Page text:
An eye on the storm: The Mayville doppler
The Doppler at Mayville, N.D., has been down for repairs and StormTRACKER Meteorologist John Wheeler reflects on the value of this technological miracle.
MAYVILLE, N.D. — Anytime you use the radar on the StormTRACKER app, you're looking at National Weather Service Doppler radar, installed in the 1990s at more than a hundred sites around the country.
Since mid-February, the Doppler at Mayville has been down for repairs. It's pedestal base, on which the Doppler rotates, is being replaced.
For the last 25 years, the National Weather Service Doppler in Mayville, North Dakota, has been providing invaluable information, helping meteorologists tack severe storms and save lives, and showing the general public the weather that's coming out way.
One shining example of the technological advantage of having the Mayville Doppler was August 26, 2007; the Northwood tornado.
Although one life was tragically lost, many lives were saved by the lead time of the warning and the confidence with which the National Weather Service forecasters were able to communicate the danger headed right toward the town.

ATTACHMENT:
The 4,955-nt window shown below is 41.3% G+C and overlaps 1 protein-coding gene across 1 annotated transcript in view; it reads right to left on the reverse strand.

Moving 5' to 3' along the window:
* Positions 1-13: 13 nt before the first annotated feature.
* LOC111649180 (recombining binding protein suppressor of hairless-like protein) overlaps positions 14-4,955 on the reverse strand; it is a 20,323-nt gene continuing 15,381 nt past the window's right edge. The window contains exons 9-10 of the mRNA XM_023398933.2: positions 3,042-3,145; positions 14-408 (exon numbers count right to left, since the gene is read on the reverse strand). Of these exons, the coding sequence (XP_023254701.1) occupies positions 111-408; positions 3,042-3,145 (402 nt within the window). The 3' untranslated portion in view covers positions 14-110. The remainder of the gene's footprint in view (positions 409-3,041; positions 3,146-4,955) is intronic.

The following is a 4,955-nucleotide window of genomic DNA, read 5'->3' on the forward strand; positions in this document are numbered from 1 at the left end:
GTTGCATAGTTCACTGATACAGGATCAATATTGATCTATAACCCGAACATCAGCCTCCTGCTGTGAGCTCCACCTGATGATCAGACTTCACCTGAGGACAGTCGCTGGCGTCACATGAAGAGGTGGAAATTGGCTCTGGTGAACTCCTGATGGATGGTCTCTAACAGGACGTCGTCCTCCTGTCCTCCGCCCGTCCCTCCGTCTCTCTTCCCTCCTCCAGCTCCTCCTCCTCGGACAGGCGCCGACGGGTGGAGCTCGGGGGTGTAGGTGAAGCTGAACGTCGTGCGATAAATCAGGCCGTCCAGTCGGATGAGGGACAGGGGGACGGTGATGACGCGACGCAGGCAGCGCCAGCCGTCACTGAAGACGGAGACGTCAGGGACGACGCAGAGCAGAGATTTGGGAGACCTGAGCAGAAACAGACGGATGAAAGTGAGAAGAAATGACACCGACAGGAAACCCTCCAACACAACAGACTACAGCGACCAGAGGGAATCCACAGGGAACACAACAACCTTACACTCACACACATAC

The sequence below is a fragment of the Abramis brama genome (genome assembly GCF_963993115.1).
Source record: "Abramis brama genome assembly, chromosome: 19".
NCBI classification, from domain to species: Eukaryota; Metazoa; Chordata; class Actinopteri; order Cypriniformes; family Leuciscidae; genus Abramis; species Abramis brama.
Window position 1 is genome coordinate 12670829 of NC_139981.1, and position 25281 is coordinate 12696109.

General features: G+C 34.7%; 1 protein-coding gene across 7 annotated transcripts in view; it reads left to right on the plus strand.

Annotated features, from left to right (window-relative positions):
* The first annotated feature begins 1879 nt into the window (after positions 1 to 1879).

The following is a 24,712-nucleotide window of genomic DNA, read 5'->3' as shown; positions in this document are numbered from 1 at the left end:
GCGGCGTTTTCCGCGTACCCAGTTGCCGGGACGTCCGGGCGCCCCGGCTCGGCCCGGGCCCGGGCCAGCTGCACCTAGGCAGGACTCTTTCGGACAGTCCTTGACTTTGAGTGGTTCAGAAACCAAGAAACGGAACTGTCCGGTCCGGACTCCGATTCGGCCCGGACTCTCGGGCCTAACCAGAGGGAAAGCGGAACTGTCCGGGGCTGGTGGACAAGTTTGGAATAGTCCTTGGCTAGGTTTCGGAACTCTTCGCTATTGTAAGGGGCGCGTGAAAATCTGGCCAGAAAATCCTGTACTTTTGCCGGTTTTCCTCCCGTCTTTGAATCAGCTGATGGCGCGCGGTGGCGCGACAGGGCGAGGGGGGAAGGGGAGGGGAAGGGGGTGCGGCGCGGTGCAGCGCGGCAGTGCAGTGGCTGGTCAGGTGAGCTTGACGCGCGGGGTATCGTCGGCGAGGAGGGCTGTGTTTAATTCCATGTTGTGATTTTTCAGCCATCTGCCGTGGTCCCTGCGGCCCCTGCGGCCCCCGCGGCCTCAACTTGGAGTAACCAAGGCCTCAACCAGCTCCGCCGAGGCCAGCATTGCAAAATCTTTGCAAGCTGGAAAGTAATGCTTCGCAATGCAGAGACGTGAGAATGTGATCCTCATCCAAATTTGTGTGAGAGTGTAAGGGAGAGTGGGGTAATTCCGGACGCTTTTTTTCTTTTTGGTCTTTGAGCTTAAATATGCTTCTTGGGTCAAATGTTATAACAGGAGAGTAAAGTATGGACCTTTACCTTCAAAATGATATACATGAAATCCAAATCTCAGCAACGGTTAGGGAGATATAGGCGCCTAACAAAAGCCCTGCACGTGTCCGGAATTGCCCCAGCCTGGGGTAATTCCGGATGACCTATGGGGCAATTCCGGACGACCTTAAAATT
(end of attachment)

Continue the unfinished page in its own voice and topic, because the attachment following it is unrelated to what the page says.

I asked Greg Gust, Meteorologist with the National Weather Service in Grand Forks, what the Doppler showed that late summer evening.
"It's seeing what we call the debris ball. And that's on the reflectivity image itself. It's seeing what looks like a large amount of material moving right up into the hook area a large amount of debris itself moving right into the hook area. And so for a warning meteorologist, we know, we know, we know t something dramatic is unfolding at that point. So that's come with Doppler is that tornado vortex signature, which is basically the radar saying, 'Look here! Look here! Look here!'", Gust says.
On June 17, 2010, our region was hit by the greatest outbreak of tornadoes Northern Plains history. There were 78 tornadoes in all, 39 of them happened in less than four hours inside the WDAY viewing area.
Another advantage of the Mayville Doppler was revealed that day; it's computer's ability to automatically track multiple storms simultaneously.
So in the case of when you have maybe 1-2-3-4-5 storms, all tornadic, at the same time. We couldn't have done it in any other era, to have that many warnings going on," Gust says.
Of course, Doppler doesn't stop storms from coming. For 25 years, at an initial cost of three million dollars of Federal taxpayer money, the Mayville Doppler has been looking into the eye of the storm, seeing where people can't see, helping forecasters to stay ahead of the storms so people can get to better shelter.
"That's one of the things that's always in the argument. It's the concept of does this save lives? Does this improve something? And of course, clearly this type of warning capability has paid for itself untold times," Gust says.
The Mayville Doppler is expected to be back up and running in about a week. Ready to go for any late-winter blizzards and summer storms.